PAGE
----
Dave the Dad 4 - Poo Sticks

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Dave the Dad 4 - Poo Sticks
I've ridden vertiginous swells in the Eastern Ocean returning from scuba diving on the Great Barrier Reef.

I felt weightless as an angel as our six-seater dodged the sheer cliffs of Milford Sound and seen the mauve twilight drain across the glorious ruins of the Forum.

Strangely, none of these now seem as awesome as certain milestones in the journey of the last nine and a half months. Even more strangely, some of these crazy highs have come as a result of waste matter.

Everyone knows what babies spend most of their time doing: cry, crap, kip. (I know it's tortuous but snappy comes at a price). What new parents experience for the first time though is the incredible variety of these three and the most fascinating of the bunch, which has to be the second. It might be because our own visits to the bathroom are so personal but it is suddenly amazing to see a fellow human so deliciously oblivious to the workings of their bowels. It was a hilarious moment when Tom realised, at around five months, that nature could be aided by a certain amount of concentration. And in all honesty it still raises a titter amongst us when he suddenly focuses, pulls in his chin, steadies his eyes and strains, grunting and frowning. It's less amusing when you've just spend half an hour washing and dressing him because you were hoping to leave the house sometime before lunch. Even so, the happy pause between completion and discomfort still manages to raise a smile. So, what are the key stages?

Meconium is a blast. If our son's supervillain powers came to the fore at any time it was at approximately the fourth change when he started to emit a black, sticky, viscous substance, a little in essence like a burned sticky toffee pudding but oh so very different. For instance sticky toffee pudding doesn't tend to spread all around your mouth when you dab at a tiny piece that has strayed into your beard. And then prove impossible to remove no matter how much warm water you use. And then stain your fingers. And then ruin your clothes. Nicer than meconium then which is rather more similar to the Tardis in that:
a) what appears to be small and inconsequential turns out to be massively underestimated and,
b) when smearing meconium around your infant's bottom you start to realise, for the first time, just how relative Time and Space really is.
Most adults seeing such a substance exiting their bodies would either hit the floor or the Valium, so you can imagine our amazement at how nonplussed young Tom was. We had an echo of this seven months down the line when he was sick for the first time with a stomach complaint. I was playing with him one Saturday morning, all being fragrant and clean with the world, when the term 'projectile vomit' entered my experience. Hitherto it had been a concept. Still, after three bouts (or rather spouts) he blinked twice, saw Vince the musical octopus and laughed. He didn't eat much over the next two weeks, slept erratically and tired quickly yet rarely seemed bothered enough to become deflected from eating Saturday's Independent.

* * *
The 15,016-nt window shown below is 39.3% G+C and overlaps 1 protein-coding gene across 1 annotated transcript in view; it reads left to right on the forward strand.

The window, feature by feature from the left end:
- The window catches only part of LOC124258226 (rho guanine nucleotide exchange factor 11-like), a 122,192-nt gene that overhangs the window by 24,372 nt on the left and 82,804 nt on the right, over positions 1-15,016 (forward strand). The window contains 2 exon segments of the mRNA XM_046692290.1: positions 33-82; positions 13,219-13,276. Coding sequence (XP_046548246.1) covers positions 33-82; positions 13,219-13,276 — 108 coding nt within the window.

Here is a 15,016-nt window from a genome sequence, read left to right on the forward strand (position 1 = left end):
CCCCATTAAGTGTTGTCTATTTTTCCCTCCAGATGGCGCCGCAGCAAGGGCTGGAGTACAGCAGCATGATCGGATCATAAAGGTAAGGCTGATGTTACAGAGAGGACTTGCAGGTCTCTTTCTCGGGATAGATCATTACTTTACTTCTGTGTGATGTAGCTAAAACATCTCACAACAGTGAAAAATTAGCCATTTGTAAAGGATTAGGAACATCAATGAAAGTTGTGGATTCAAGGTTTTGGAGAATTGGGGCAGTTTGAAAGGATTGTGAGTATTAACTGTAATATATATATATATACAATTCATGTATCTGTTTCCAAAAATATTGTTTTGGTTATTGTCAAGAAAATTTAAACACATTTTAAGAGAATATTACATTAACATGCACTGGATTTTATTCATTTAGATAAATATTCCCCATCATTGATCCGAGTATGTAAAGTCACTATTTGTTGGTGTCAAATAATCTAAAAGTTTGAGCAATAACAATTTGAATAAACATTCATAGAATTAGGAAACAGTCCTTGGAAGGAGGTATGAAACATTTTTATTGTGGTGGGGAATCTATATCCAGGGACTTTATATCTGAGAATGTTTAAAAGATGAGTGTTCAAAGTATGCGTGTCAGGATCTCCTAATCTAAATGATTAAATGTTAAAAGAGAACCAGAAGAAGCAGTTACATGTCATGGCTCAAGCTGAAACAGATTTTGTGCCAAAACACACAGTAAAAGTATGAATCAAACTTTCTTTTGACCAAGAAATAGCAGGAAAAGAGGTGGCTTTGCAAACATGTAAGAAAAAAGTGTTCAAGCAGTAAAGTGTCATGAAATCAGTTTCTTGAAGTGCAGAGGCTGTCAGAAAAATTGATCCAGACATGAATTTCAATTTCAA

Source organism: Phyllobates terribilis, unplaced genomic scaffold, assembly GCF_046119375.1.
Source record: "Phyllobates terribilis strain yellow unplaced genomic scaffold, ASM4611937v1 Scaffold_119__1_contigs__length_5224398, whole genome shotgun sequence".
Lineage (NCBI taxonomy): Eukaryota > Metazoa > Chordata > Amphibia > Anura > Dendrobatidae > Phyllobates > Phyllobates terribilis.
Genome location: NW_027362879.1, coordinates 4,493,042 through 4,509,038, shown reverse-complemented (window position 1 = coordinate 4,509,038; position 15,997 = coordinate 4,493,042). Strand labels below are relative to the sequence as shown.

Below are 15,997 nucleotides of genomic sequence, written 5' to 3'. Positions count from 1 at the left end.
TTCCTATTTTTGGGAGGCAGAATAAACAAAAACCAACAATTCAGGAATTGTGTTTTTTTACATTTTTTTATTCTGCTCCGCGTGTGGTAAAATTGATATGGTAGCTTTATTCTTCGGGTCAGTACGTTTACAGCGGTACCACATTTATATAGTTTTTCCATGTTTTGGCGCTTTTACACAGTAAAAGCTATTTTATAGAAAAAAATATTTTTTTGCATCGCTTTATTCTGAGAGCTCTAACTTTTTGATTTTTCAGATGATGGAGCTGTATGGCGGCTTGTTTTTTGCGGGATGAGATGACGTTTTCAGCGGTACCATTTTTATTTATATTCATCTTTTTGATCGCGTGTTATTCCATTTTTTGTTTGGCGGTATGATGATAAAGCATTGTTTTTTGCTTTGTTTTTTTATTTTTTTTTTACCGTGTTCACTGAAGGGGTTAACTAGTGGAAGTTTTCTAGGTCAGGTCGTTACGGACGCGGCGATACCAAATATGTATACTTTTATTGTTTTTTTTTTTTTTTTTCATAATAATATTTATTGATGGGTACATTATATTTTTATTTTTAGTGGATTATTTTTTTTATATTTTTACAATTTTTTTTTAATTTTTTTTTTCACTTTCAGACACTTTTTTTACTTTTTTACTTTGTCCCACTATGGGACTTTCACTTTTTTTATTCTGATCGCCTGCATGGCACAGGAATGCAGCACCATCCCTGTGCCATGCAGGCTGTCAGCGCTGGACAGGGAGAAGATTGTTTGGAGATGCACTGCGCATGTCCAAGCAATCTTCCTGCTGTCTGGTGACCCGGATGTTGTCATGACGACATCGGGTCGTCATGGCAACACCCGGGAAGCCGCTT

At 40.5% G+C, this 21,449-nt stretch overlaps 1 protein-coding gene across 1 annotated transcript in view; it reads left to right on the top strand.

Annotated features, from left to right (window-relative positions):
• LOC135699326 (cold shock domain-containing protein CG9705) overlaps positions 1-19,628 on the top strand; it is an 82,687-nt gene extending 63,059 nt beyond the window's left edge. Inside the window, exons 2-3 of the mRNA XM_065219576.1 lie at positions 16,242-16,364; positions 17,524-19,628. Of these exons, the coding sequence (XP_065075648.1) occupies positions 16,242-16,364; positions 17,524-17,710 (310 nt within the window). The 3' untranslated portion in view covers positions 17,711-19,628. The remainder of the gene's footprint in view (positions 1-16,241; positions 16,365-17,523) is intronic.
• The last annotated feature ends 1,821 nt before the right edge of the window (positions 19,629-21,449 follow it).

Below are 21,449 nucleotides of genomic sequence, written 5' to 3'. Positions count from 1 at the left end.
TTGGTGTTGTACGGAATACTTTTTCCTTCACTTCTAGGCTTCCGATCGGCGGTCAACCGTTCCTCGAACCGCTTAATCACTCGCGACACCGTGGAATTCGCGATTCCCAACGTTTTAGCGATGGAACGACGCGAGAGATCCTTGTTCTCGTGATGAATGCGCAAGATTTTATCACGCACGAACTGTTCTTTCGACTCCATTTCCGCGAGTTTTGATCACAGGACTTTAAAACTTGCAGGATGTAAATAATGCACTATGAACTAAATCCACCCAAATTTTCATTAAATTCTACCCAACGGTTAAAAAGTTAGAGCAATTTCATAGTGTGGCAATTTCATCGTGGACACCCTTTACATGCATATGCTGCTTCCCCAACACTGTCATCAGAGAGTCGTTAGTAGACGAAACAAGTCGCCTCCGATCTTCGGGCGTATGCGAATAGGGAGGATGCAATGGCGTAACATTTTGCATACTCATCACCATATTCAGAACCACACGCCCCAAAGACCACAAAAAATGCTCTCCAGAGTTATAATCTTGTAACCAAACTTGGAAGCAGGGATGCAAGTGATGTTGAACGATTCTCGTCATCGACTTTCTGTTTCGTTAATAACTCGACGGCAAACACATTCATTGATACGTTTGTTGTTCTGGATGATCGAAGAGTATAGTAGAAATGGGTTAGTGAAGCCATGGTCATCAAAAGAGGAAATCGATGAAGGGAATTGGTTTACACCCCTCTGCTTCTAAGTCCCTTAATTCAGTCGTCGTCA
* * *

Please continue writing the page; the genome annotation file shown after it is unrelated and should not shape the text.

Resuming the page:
So too the meconium which, horrible though it was, affected him little and even gave us a frisson of excitement as though he had passed his first test, the first of 357 in Britain's educational system.
For adults it is also a great test of the imagination for although textbooks claim that it has no odour it's hard to believe that something so nasty doesn't reek of the Pit. If ever you were going to be coated with something in Hell, for an eternity of suffering, meconium would be it. Adds a whole new meaning to the phrase 'Cast into the Void!'

The next Eureka moment came with the semi-solid. Now if this sounds vague you haven't had a baby. Most people know that nappies carry -to choose a nice term- poo. Poo, though, at the earliest stage comprises greeny-yellowy-sticky slop. The change when this becomes semi-solid seems almost miraculous. Finally something you could actually pick up rather than douse down, a little slice of Heaven, albeit one that looks like a nugget of muck buried in pureed muck and coated with slimy muck. But it all shows development, a forward motion that rapidly takes your breath away. Quite literally for it is at around this time that the nappies start to emit an odour. And that's being polite.

You know you've attained the pinnacle of isolated parenthood (that point where non-parents stare at you and think 'I have no idea what you are talking about!') when you find the wedgers that slowly form over the next couple of months and feel a pang of nostalgia for early infancy. It's suddenly as though your beautiful, helpless son has gone and grown up, waved bye-bye to babyhood and entered an exciting mature world. You remember the warm bundle who had to be helped into position on the breast, the way his tiny hand held your finger at that first meeting and the gentle manner in which you first changed him; lifting softly, patting, pampering, cooing, mindful of each twitter and eager to soothe. Then the smell assaults you and he jets a fine arc of urine over your best silk tie whilst trying to fling himself sideways from the changing table in order to thump Swindon the Duck. Yep, that normally breaks the spell.

by

Dave Fouracre aka "Dave the Dad" is a regular feature writer & blogger for TheBabyWebsite and is Dad to two sons and a daughter!
©David Fouracre

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